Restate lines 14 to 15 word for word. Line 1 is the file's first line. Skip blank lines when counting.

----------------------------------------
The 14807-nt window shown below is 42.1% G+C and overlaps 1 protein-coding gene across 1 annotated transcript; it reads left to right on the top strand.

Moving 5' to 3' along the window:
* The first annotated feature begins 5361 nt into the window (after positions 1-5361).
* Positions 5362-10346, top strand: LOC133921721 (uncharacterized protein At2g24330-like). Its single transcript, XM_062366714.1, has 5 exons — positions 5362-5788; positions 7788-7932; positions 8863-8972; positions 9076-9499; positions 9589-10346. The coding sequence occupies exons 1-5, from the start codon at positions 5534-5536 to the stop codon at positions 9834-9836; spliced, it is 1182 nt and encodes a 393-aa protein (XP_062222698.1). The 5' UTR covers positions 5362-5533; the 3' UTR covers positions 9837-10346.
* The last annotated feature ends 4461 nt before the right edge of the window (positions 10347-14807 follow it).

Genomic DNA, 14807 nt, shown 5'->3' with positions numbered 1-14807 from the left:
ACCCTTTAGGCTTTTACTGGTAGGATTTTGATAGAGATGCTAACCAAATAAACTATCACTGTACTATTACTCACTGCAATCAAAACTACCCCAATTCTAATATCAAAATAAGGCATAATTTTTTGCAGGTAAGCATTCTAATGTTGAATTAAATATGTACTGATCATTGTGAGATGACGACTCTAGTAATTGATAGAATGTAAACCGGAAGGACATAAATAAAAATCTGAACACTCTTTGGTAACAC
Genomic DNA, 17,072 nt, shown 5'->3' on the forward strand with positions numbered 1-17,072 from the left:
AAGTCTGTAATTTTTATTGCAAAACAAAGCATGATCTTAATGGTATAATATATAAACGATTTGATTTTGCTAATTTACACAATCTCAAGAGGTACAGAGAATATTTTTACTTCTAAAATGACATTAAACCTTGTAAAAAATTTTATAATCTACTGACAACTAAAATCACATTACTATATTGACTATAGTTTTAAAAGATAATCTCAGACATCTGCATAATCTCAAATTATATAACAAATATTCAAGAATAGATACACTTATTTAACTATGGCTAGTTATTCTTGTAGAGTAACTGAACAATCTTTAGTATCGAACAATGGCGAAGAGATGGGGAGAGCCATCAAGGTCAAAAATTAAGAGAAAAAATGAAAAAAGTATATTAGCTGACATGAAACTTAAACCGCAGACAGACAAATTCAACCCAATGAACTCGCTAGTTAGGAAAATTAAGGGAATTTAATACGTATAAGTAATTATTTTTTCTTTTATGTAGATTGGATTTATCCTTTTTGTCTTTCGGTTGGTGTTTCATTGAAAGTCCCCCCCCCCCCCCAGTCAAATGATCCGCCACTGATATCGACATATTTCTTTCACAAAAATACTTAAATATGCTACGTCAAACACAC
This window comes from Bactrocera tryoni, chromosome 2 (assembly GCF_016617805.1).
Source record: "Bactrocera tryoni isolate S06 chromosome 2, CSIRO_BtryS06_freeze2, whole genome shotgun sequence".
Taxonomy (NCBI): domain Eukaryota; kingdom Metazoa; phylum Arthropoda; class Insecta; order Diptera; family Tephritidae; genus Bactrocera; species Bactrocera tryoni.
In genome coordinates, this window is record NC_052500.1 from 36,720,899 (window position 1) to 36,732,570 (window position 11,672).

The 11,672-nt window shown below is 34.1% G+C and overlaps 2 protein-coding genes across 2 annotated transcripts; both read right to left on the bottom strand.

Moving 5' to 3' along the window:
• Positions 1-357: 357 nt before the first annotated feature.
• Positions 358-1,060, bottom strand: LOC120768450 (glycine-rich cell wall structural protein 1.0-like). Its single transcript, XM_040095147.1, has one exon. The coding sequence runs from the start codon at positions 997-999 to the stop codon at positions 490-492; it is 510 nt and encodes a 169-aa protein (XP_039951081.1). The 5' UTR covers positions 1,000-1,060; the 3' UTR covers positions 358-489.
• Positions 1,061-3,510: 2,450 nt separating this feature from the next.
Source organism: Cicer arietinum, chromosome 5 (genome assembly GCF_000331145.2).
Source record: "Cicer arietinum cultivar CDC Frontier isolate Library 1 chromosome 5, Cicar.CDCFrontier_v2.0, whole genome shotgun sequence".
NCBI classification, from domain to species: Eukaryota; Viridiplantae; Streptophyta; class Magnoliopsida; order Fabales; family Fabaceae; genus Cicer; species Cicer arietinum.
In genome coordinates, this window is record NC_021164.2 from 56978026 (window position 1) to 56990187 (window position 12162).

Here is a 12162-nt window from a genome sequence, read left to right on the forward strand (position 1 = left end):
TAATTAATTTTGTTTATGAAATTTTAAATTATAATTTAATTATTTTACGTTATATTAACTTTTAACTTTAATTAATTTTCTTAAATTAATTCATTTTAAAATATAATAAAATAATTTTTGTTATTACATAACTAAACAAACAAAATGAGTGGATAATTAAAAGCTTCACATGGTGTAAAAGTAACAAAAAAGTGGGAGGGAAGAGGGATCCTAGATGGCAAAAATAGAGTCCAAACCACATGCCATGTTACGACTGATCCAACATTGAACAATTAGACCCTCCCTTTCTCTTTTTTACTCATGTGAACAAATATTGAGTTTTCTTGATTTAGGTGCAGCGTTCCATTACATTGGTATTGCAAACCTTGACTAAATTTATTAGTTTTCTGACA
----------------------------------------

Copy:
The 11,672-nt window shown below is 34.1% G+C and overlaps 2 protein-coding genes across 2 annotated transcripts; both read right to left on the bottom strand.

Moving 5' to 3' along the window: